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Genome Res. 2003 Apr;13(4):673-92.

Ran's C-terminal, basic patch, and nucleotide exchange mechanisms in light of a canonical structure for Rab, Rho, Ras, and Ran GTPases.

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Cold Spring Harbor Laboratory, Cold Spring Harbor, New York 11724, USA.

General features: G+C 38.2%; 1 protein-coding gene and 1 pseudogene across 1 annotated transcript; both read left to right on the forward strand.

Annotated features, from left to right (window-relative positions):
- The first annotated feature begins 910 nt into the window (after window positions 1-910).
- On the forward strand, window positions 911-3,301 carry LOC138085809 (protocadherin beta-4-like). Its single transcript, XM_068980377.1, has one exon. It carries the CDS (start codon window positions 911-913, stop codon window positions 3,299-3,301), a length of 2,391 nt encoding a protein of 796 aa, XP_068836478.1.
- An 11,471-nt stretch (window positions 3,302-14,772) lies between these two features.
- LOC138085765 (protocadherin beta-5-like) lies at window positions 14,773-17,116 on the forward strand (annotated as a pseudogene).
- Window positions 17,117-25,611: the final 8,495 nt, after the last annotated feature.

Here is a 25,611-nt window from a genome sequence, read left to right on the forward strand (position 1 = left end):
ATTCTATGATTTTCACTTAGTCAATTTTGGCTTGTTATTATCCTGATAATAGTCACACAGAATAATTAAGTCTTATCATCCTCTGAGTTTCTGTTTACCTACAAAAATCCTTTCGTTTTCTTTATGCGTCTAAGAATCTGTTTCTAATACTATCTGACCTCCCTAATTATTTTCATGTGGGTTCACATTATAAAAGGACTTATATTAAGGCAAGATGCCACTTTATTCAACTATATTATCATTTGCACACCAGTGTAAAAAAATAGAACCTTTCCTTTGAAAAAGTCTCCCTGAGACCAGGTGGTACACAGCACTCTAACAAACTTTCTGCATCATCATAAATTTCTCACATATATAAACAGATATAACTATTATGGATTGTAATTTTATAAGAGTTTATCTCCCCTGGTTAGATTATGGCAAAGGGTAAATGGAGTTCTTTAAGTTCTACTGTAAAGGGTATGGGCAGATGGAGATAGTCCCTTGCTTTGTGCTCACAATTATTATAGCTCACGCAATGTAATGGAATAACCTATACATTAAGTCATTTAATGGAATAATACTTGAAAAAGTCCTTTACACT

Proteins comprising the core of the eukaryotic cellular machinery are often highly conserved, presumably due to selective constraints maintaining important structural features. We have developed statistical procedures to decompose these constraints into distinct categories and to pinpoint critical structural features within each category. When applied to P-loop GTPases, this revealed within Rab, Rho, Ras, and Ran a canonical network of molecular interactions centered on bound nucleotide. This network presumably performs a crucial structural and/or mechanistic role considering that it has persisted for more than a billion years after the divergence of these families. We call these 'FY-pivot' GTPases after their most distinguishing feature, a phenylalanine or tyrosine that functions as a pivot within this network. Specific families deviate somewhat from canonical features in interesting ways, presumably reflecting their functional specialization during evolution. We illustrate this here for Ran GTPases, within which two highly conserved histidines, His30 and His139, strikingly diverge from their canonical counterparts. These, along with other residues specifically conserved in Ran, such as Tyr98, Lys99, and Phe138, appear to work in conjunction with FY-pivot canonical residues to facilitate alternative conformations in which these histidines are strategically positioned to couple Ran's basic patch and C-terminal switch to nucleotide exchange and effector binding. Other core components of the cellular machinery are likewise amenable to this approach, which we term Contrast Hierarchical Alignment and Interaction Network (CHAIN) analysis.

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